Disposable gloves protect you and your customers from harm. In any industry in which you work with toxic substances, gloves are mandatory.
Fortunately, glove technology has risen to the challenge of the diverse workforce that requires protection. Gloves come in a wide variety of fit, durability, and materials.
So many materials, in fact, that choosing what you need to fit the job can get tricky. Especially with the pervasive nature of myths and misinformation out there about gloves.
We understand that you want to pay the best price for the best product. Just because Disposable Gloves are meant to be worn and tossed, doesn’t mean they should fail halfway through a project.
Disposable Gloves Material
Materials partially define what a glove can resist, but they also give a difference in feel and fine motor control. Choosing the right glove often comes down to knowing what a task will entail.
Many industries have standardized training for gloves and will stock several types in a business with notations about when and how they are to be used.
Generally, disposable gloves help to keep the workplace safe and clean. Working with biological fluids can make workers uneasy. Working with chemicals can cause damage to hands over time. Working with some substances can make it hard to maintain a grip.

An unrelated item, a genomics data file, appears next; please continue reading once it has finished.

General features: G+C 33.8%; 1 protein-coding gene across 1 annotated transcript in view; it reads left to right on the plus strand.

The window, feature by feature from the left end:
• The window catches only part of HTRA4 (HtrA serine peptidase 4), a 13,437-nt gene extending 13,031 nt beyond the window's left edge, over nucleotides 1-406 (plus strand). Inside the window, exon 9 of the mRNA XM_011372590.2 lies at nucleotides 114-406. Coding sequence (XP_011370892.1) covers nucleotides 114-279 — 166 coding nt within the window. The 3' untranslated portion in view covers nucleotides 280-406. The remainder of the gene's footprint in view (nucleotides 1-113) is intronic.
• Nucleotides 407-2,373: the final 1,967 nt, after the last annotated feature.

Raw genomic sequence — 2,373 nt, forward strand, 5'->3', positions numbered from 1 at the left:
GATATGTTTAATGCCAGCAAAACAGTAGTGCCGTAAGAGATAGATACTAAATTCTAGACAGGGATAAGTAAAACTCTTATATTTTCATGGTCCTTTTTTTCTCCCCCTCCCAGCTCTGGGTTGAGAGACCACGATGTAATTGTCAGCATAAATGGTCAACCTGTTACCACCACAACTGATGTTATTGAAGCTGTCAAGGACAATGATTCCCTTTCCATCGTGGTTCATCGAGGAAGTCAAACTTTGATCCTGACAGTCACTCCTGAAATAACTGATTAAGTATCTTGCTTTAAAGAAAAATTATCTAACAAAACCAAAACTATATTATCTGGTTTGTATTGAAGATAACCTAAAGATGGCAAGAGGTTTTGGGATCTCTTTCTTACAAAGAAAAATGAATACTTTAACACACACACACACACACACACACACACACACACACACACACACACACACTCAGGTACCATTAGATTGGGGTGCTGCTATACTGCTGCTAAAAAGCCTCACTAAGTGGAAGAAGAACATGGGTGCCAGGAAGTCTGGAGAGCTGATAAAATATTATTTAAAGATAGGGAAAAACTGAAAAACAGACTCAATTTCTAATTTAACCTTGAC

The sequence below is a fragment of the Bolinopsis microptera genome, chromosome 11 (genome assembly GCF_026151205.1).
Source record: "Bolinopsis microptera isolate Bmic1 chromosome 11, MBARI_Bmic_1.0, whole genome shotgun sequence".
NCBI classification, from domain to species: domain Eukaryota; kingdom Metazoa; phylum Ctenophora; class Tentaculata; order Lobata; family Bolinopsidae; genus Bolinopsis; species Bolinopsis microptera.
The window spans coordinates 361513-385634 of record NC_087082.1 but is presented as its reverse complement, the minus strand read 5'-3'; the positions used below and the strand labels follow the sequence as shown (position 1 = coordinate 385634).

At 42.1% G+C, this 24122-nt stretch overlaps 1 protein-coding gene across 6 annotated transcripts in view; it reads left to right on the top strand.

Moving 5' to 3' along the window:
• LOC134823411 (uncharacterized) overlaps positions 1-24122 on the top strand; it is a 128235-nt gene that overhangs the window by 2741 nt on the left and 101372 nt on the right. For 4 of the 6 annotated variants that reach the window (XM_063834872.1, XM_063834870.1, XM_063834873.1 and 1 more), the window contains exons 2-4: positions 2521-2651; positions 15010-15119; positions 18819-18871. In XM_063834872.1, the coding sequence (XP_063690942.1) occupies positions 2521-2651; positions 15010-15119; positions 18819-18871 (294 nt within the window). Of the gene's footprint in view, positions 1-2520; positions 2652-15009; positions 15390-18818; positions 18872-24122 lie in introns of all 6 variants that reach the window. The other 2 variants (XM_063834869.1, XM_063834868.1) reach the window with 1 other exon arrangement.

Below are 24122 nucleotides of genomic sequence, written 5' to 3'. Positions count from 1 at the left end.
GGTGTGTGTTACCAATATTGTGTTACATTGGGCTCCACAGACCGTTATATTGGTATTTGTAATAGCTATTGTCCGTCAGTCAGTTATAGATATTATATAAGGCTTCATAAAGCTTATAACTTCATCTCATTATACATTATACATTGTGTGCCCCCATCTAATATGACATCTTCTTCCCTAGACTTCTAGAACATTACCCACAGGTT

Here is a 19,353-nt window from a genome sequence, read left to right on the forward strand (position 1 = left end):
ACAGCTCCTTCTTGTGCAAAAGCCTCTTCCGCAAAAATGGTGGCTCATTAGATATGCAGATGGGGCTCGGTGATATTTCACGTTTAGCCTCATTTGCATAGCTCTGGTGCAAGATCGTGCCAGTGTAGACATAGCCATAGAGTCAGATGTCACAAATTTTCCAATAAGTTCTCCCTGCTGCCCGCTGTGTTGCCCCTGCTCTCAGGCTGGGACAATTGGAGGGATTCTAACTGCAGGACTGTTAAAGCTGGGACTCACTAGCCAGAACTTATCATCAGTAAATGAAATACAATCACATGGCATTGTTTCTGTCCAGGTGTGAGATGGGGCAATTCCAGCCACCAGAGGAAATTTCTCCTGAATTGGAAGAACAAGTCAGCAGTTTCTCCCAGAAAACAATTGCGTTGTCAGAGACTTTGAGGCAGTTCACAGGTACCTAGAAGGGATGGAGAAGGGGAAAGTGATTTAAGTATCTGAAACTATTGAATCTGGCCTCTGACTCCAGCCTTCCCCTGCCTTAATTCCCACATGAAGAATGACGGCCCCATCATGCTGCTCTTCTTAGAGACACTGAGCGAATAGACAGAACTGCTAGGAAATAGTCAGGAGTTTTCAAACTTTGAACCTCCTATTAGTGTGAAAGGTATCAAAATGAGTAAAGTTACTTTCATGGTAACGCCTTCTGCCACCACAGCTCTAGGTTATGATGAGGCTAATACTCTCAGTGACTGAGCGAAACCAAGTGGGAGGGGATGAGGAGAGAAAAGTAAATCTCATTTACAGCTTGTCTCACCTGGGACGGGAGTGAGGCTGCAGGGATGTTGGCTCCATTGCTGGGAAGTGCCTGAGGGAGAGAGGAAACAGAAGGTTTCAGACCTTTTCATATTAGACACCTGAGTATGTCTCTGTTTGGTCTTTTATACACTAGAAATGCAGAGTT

Latex gloves enjoyed a lot of popularity in the early days, but certain issues arose that proved more options were needed. Latex comes from natural rubber, so they are cheap and convenient. However, they can cause allergic reactions.
They work well for how quickly they can be put on. They also are effective while being thin, which makes them cheap. Latex offers one of the best tactile sensitivities, making them easy to work in for fine details.
Latex doesn’t do well against heavy chemicals and organic solvents.
Nitrile disposable gloves offer some of the best value for extended use. The gloves are stronger than most while staying thin and easy to move in.
Nitrile gloves resist chemicals well and have a higher degree of puncture-resistance than polyethylene synthetics and latex.
Nitrile Disposable Gloves provide excellent grip when working with grease and oils, which makes them a favorite for industries that need to maintain control when working with a lot of fluids and tools.
Nitrile materials pose a reduced risk of allergens and allergic reactions.
Vinyl disposable gloves give the most economical fit for many. Vinyl gloves fit loosely and offer standard protection from biological materials. Vinyl works well for short-term use but isn’t recommended for extended use.
Powder vs. Powder-Free
You may be asking why some gloves (especially vinyl and latex) come in powdered and powder-free versions.
Powder, commonly talcum or cornstarch, helps make gloves easier to put on and also more comfortable to wear. A common issue when you don gloves is the need to stretch and slide the glove over the wrist, especially the thumb. While being worn, gloves may slip or become warm which makes them sweaty.
Powder products help to alleviate these issues. But powdered gloves are not without risks in some industries.